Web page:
Bucknotes - 6/28

Dave Biddle is back with more Bucknotes, and today, he talks about his recruiting wants, his playoff wants, and a problem with the number 13.

Although head coach Jim Tressel has gone through just one full recruiting season, many of us have already proclaimed that he has "built a fence" around the state in terms of keeping Ohio's top recruits at home. Well, we'll find out for sure this year because most of Ohio's best players are listing Michigan as one of their favorite schools. If Tressel is able to land most of these guys (after he landed everybody from Ohio that he wanted last year) then there will be no doubt about that fence.

So here is one man's opinion on what Ohio State's recruiting "wish list" should look like. And just to keep it simple, I'm going to stick with Ohio guys only.
1) Prescott Burgess, strong safety. Pretty obvious choice for a few reasons: He's the consensus top player in the state and the Buckeyes will need a strong safety following the graduation of Mike Doss. Thomas Matthews will be a junior in 2003, so at worst the Bucks will need a backup for him.
2) Brady Quinn, quarterback.
3) Todd Boeckman, quarterback. To me, the question isn't, "Should the Buckeyes take both Quinn and Boeckman?" It's, "Will they be lucky enough to land both?" I realize with limited scholarships, many of you will think this is a waste, especially considering OSU took two QB's last year. But if you believe that quarterback is the most important position on the field, this is a no-brainer. There is no guarantee that Justin Zwick is going to be great, or even good, and no one knows how Troy Smith will develop... The problem is how do you have the guts to take one of these guys and not the other? If the Bucks decide on Boeckman, but let Quinn get away to Michigan, they'll be looking pretty silly in a few years if Quinn ends up the better of the two. The safe bet is to take both, if they can.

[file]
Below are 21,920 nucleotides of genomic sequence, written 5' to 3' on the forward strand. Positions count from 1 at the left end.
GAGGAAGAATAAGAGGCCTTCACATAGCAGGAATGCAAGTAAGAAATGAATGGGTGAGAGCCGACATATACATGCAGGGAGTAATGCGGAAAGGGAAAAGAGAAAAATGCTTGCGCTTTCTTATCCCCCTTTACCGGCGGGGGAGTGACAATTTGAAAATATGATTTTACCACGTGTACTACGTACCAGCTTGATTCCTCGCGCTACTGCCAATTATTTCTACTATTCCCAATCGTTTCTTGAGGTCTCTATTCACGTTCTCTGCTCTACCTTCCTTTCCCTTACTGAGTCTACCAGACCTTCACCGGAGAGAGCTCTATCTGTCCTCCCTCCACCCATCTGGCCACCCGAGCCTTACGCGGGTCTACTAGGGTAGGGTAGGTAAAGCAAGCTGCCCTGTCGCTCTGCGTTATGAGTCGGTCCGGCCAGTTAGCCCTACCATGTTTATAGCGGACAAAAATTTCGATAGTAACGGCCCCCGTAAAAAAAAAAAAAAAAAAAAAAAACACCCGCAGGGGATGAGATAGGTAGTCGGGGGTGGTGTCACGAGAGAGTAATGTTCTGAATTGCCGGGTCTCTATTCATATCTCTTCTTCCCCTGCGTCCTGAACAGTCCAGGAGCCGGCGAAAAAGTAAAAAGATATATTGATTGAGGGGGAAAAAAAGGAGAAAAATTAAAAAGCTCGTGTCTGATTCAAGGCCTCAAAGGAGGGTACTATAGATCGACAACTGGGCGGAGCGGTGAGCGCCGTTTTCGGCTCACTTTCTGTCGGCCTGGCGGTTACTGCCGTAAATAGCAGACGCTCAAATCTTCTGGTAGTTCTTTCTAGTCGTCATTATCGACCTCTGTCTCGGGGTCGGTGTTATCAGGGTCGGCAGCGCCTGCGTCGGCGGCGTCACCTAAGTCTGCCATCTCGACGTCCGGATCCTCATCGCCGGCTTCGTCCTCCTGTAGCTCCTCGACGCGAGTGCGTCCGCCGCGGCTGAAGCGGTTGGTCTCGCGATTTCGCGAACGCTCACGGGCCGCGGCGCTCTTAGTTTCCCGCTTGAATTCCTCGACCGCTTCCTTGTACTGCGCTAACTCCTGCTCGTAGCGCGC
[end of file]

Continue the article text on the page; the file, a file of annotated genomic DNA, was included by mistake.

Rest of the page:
4) Donte Whitner, cornerback. Another obvious choice. Whitner is ranked as the top cornerback in the state and one of the best in the nation. And we all know that there is a definite need for corners at OSU.
5) Louis Irizarry, tight end. Not a big need position for the Buckeyes. They landed RJ Coleman last year, Stan White might be moved from LB to TE and OSU also has young players like Jason Caldwell, Ryan Hamby and Redgie Arden (who should still be at LB). That said, Irizarry is one of the best in the nation and will be a priority for Bill Conley and Tressel.
6) Sian Cotton, defensive tackle. The Buckeyes are recruiting a lot of large-framed linemen who can run, but they don't have an abundance of big run-stuffers in the middle. The 6-foot-3, 295-pound Cotton is just that.
7) Brandon Maupin, defensive tackle. Maupin (6-6, 270) isn't huge right now, but his frame can definitely hold an extra 25-30 pounds. Cotton and Maupin would give the Bucks a couple more true D-Tackles like Marcus Green and Quinn Pitcock.
8) Mike McGlynn, offensive lineman. McGlynn is big (6-5, 315) and is one of the state's best in an unusually weak year for Ohio O-Linemen.
9) Andrew Crummey, offensive lineman. Crummey is not especially big (6-5, 280), but I give him the nod over Ty Hall, who doesn't appear to have a Big Ten body to me.
10) Shawn Crable, outside linebacker/defensive end. The 6-5 1/2 Crable is down to 215 pounds and his stock is falling nearly as fast as his weight. Crable is still being lured by several top schools, but OSU doesn't have a burning need for edge rushers with young guys like Simon Fraser, Mike Kudla, Jay Richardson, Joel Penton (who will probably be moved to DT) and Tim Schafer already in the fold.